Talulla Rising Page 73

‘I also saved his life. Anyway, this conversation’s over. I’ll call you again—’



‘If you hurt him in any way, I’ll kill your child myself. Do you understand?’


‘Now let me—’

Konstantinov took the phone from me and hit End. ‘Don’t let her talk,’ he said. ‘She’s three hundred years old. She’s smarter than you. You give her the instructions and hang up. That’s all. No good for us will come of speaking with her. Next time I’ll make the call.’

He handed me the phone. There was a moment between us in which I didn’t say, Listen, it’s thanks to me we’ve got a chance of finding your wife, and he didn’t say, Listen, it’s thanks to me you’re not lying in a WOCOP freezer with a silver bullet in your head. We looked at each other, exchanged it all anyway, then mutually let each other off, without saying a word.

I went to the cellar door and unlocked it. The stairs descending into the gloom depressed me. I took a deep breath, felt ten thousand microscopic threads of wulf snap as I rolled my neck, then, still not knowing whether I was going to tell the truth or lie through my tingling teeth, I went down to speak to my prisoner.


I told the truth, and it was as bad as it could have been. It was a wretched thing to see so much misery and betrayal with so little physical strength to express itself. He tried to get up, couldn’t, crashed from the fold-out onto the floor. I had to pick him up to put him back. He tried to hit and kick, but his limbs were like paper lanterns. He would have bitten me, so I held his head still by its nest of white-blond hair. He spat in my face.

‘Do you remember when I told you it was my son they were planning to sacrifice?’ I said, when what little energy he’d had was spent.

‘Fuck you.’

‘You said you didn’t know where they were keeping him, but that even if you knew you couldn’t tell me. I’ll just repeat that for you: Even if you knew you couldn’t tell me.’

‘I never said that.’

‘Yes, you did, and you remember saying it, so don’t bother denying it.’

‘It’s not the same.’

‘It is the same.’

His face crumpled again for a moment: fury, impotence, losing the argument, remembering his humiliations in the cage – but always, first and foremost, being trapped in an eleven-year-old’s body. Always, first and foremost, looking like a child. It drove him to say the one thing that could hurt me.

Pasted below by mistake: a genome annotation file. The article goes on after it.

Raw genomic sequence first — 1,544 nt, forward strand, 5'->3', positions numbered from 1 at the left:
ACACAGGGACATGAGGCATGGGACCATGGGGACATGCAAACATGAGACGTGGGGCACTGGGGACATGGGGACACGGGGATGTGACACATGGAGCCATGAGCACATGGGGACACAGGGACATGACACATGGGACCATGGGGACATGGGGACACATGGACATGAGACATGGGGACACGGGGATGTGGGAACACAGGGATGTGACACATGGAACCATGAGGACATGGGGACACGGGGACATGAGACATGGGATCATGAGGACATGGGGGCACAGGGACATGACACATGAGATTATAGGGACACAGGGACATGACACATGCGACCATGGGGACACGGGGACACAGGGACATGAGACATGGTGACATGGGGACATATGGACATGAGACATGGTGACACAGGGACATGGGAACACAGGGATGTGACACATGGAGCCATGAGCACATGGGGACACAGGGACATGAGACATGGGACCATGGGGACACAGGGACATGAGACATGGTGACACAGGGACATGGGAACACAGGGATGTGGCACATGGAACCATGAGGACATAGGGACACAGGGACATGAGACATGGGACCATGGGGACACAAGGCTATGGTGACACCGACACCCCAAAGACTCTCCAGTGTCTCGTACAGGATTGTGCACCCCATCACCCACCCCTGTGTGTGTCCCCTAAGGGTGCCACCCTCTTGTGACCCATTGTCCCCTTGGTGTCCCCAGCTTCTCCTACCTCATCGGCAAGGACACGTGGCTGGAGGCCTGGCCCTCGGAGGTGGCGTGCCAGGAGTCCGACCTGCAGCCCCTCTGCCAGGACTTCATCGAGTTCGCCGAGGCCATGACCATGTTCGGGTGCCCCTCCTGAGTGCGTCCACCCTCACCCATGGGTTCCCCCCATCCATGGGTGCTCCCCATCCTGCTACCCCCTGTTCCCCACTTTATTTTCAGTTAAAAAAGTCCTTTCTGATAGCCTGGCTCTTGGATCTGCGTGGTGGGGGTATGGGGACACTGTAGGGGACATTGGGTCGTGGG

‘I trusted you.’

‘I know you did.’

‘I thought you were my friend.’

‘I was. I am. I’m sorry. I wouldn’t harm you.’

‘What if my mother hadn’t agreed?’

Yes, well, that was where the logic took us. You fuck with me and I’ll make it very bad for him. Would I? Go to work on him like the WOCOP scientists and film it and send it to Mia Tourisheva? Cooperate and I’ll make it stop.

‘I don’t know,’ I said.

He hadn’t expected honesty. It burned his heart all over again. But he forced himself to go cold. ‘Well, you wouldn’t have to get your hands dirty, would you? Not with all your werewolf cronies around. This place fucking STINKS.’ The last word shouted, for the household’s benefit.

‘Is there anything I can get you?’ I asked. I didn’t like looking at him. It was so obvious how much this had hurt him, was still hurting him. It was so obvious how much he’d liked me.

‘Yeah,’ he said. ‘Your daughter.’

I absorbed it. Exhaled. Turned to go.

‘Cigarettes,’ he said. ‘Camels.’ Then when he saw me smile: ‘What?’

‘I used to smoke those.’

‘Congratulations. So fucking what?’

‘Nothing. I’ll get you some.’ It was a good job I’d had so much practice hardening my heart. Even so I paused at the foot of the stairs, wondered for the umpteenth time if there wasn’t another way. There wasn’t.

‘My mother’s going to kill you,’ he said, quietly, when I was three stairs up. The thought was ugly to him, amongst other things.

‘I’m sure she’ll try.’

‘You don’t understand. You can’t do this sort of thing to her.’

‘And yet here I am, doing it.’

He closed his eyes. Surrendered, broken, to the new predicament. The new version of the old predicament. He’d been exhausted for such a long time. Not many make it past a thousand years, Cloquet had said. I couldn’t see Caleb getting through another ten.


Walker was sitting in the dark in a chair by his bedroom window, drinking a glass of scotch. The bottle – Glenmorangie – stood on the window sill, half empty. I sat down opposite him on the edge of the unmade bed. Our eyes met for a moment. The effect of all the times we’d looked at each other in shocked fascination was still there. But now a detached version of him stood over it, like a mortician over a corpse. I wanted to put my arms around him. He looked away.

‘I know what you want from me,’ I said, gently. ‘I can’t do it.’

He didn’t answer. There was no comfort. Comfort by definition referred to what had happened to him. Comfort was logically self-defeating. In spite of which I wanted so much to put my arms around him. At these moments it was as if God said: ‘See? There’s a reason I put the soul in the body. The body is there for when the soul’s money is no good.’ But right now the body’s money was no good, either. We’d had no physical contact – I literally hadn’t touched him – since Murdoch’s ambush in Italy. The loss was an ache, in my skin, in my heart. It had been so warm and collusive between us in the dark hotel hours. With a little practice we’d got the knack of coming, together, with him inside me. I remembered the first time it happened, the dark intuition, the sudden upgraded focus, the precarious rushing delight and at the end the second or two of astonishing unity that shears you both off into the void – then back, gratuitously enriched, stunned, deliciously finite.

‘You don’t have to say anything,’ he said, quietly.

I imagined coming to his room in the small hours and starting to undress. I knew as clearly as if he’d said it aloud how cold and dead his Don’t would sound, before I’d got past the second button of my shirt.

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